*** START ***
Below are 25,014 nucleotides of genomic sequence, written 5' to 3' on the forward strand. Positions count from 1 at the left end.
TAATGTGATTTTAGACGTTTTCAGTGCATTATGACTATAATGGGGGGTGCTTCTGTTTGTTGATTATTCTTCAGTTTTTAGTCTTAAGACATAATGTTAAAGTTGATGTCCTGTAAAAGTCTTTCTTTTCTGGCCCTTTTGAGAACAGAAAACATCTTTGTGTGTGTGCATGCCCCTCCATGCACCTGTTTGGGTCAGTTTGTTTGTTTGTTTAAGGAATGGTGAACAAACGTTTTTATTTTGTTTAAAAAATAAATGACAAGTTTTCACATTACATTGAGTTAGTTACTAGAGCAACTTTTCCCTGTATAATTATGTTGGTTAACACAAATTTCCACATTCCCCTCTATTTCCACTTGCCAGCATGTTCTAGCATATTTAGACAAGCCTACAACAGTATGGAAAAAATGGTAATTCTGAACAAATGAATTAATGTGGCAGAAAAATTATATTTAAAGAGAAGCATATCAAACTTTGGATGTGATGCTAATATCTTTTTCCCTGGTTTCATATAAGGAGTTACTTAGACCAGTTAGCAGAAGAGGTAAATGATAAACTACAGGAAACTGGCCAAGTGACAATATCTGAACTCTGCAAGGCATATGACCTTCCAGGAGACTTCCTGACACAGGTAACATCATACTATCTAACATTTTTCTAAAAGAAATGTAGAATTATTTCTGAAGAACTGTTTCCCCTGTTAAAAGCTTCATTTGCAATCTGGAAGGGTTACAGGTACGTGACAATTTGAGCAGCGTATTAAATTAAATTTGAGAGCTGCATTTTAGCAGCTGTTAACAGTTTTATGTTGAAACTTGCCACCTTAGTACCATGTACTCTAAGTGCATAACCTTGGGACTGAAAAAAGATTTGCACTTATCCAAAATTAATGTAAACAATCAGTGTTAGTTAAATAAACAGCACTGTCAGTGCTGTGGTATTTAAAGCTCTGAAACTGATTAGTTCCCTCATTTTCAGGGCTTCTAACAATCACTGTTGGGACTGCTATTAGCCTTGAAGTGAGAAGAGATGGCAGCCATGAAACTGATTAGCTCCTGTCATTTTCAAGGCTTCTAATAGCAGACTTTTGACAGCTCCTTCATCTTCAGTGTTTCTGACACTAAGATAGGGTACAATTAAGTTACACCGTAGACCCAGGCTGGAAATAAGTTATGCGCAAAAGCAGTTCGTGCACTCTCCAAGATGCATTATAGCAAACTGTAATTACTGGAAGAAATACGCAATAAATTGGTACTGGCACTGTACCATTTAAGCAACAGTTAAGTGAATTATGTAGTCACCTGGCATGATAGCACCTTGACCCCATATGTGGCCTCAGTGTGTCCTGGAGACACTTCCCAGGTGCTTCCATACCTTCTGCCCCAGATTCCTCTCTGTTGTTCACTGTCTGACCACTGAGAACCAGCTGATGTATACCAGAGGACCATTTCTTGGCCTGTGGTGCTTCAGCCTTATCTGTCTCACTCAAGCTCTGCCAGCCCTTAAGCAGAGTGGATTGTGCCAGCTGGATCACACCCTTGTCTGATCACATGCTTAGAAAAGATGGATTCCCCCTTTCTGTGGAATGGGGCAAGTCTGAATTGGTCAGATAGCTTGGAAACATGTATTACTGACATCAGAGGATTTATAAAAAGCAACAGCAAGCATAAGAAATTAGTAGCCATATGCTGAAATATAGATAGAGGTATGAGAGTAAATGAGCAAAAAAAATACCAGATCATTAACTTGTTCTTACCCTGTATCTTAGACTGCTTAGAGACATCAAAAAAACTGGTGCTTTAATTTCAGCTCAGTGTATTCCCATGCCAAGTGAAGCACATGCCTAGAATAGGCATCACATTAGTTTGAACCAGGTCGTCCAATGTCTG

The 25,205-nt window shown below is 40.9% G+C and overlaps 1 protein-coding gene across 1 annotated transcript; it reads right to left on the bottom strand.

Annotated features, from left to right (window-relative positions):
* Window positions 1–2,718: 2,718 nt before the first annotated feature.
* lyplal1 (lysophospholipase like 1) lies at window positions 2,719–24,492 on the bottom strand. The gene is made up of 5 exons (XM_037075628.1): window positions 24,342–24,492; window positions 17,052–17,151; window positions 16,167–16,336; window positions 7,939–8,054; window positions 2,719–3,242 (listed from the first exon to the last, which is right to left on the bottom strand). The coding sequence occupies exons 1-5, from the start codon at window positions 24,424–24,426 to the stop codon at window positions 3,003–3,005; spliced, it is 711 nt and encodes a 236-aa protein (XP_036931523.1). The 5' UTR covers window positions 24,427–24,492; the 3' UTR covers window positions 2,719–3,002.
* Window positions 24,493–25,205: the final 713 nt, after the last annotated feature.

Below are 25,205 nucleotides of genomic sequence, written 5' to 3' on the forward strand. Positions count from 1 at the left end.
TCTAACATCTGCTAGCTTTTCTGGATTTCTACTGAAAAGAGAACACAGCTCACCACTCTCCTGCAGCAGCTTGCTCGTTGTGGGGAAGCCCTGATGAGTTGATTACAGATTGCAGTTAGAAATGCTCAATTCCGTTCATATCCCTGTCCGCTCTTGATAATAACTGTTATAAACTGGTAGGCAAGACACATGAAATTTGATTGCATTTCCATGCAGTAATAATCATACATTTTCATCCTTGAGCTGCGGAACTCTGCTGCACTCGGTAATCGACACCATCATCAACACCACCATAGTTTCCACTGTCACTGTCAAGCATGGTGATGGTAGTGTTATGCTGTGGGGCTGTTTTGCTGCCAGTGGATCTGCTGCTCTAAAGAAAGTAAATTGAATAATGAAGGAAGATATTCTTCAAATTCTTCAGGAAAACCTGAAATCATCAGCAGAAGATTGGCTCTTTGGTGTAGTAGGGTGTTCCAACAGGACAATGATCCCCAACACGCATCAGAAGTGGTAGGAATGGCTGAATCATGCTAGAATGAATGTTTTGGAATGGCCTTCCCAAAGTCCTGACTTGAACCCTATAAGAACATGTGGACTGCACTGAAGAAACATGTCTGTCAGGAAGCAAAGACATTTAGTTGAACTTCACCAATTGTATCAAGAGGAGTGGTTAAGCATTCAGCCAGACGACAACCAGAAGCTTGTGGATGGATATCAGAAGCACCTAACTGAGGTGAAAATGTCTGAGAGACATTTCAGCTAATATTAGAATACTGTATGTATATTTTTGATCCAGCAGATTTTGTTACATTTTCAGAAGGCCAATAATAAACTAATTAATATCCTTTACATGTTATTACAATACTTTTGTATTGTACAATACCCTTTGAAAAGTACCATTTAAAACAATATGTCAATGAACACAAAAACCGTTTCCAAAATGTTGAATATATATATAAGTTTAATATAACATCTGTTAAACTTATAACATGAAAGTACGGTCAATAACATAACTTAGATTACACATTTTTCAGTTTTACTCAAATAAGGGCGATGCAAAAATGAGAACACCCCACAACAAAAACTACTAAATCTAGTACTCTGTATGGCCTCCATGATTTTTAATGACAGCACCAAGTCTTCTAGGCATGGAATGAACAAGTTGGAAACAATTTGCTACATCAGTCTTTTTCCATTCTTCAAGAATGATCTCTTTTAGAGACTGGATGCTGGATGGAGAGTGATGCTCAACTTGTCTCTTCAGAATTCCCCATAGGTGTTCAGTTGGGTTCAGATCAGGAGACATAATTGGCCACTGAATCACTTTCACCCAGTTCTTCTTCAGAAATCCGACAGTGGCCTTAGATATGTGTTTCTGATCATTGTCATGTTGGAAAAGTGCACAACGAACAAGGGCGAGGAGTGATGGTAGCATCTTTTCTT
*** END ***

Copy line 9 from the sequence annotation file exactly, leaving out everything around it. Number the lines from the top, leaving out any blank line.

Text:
TCTAACATCTGCTAGCTTTTCTGGATTTCTACTGAAAAGAGAACACAGCTCACCACTCTCCTGCAGCAGCTTGCTCGTTGTGGGGAAGCCCTGATGAGTTGATTACAGATTGCAGTTAGAAATGCTCAATTCCGTTCATATCCCTGTCCGCTCTTGATAATAACTGTTATAAACTGGTAGGCAAGACACATGAAATTTGATTGCATTTCCATGCAGTAATAATCATACATTTTCATCCTTGAGCTGCGGAACTCTGCTGCACTCGGTAATCGACACCATCATCAACACCACCATAGTTTCCACTGTCACTGTCAAGCATGGTGATGGTAGTGTTATGCTGTGGGGCTGTTTTGCTGCCAGTGGATCTGCTGCTCTAAAGAAAGTAAATTGAATAATGAAGGAAGATATTCTTCAAATTCTTCAGGAAAACCTGAAATCATCAGCAGAAGATTGGCTCTTTGGTGTAGTAGGGTGTTCCAACAGGACAATGATCCCCAACACGCATCAGAAGTGGTAGGAATGGCTGAATCATGCTAGAATGAATGTTTTGGAATGGCCTTCCCAAAGTCCTGACTTGAACCCTATAAGAACATGTGGACTGCACTGAAGAAACATGTCTGTCAGGAAGCAAAGACATTTAGTTGAACTTCACCAATTGTATCAAGAGGAGTGGTTAAGCATTCAGCCAGACGACAACCAGAAGCTTGTGGATGGATATCAGAAGCACCTAACTGAGGTGAAAATGTCTGAGAGACATTTCAGCTAATATTAGAATACTGTATGTATATTTTTGATCCAGCAGATTTTGTTACATTTTCAGAAGGCCAATAATAAACTAATTAATATCCTTTACATGTTATTACAATACTTTTGTATTGTACAATACCCTTTGAAAAGTACCATTTAAAACAATATGTCAATGAACACAAAAACCGTTTCCAAAATGTTGAATATATATATAAGTTTAATATAACATCTGTTAAACTTATAACATGAAAGTACGGTCAATAACATAACTTAGATTACACATTTTTCAGTTTTACTCAAATAAGGGCGATGCAAAAATGAGAACACCCCACAACAAAAACTACTAAATCTAGTACTCTGTATGGCCTCCATGATTTTTAATGACAGCACCAAGTCTTCTAGGCATGGAATGAACAAGTTGGAAACAATTTGCTACATCAGTCTTTTTCCATTCTTCAAGAATGATCTCTTTTAGAGACTGGATGCTGGATGGAGAGTGATGCTCAACTTGTCTCTTCAGAATTCCCCATAGGTGTTCAGTTGGGTTCAGATCAGGAGACATAATTGGCCACTGAATCACTTTCACCCAGTTCTTCTTCAGAAATCCGACAGTGGCCTTAGATATGTGTTTCTGATCATTGTCATGTTGGAAAAGTGCACAACGAACAAGGGCGAGGAGTGATGGTAGCATCTTTTCTT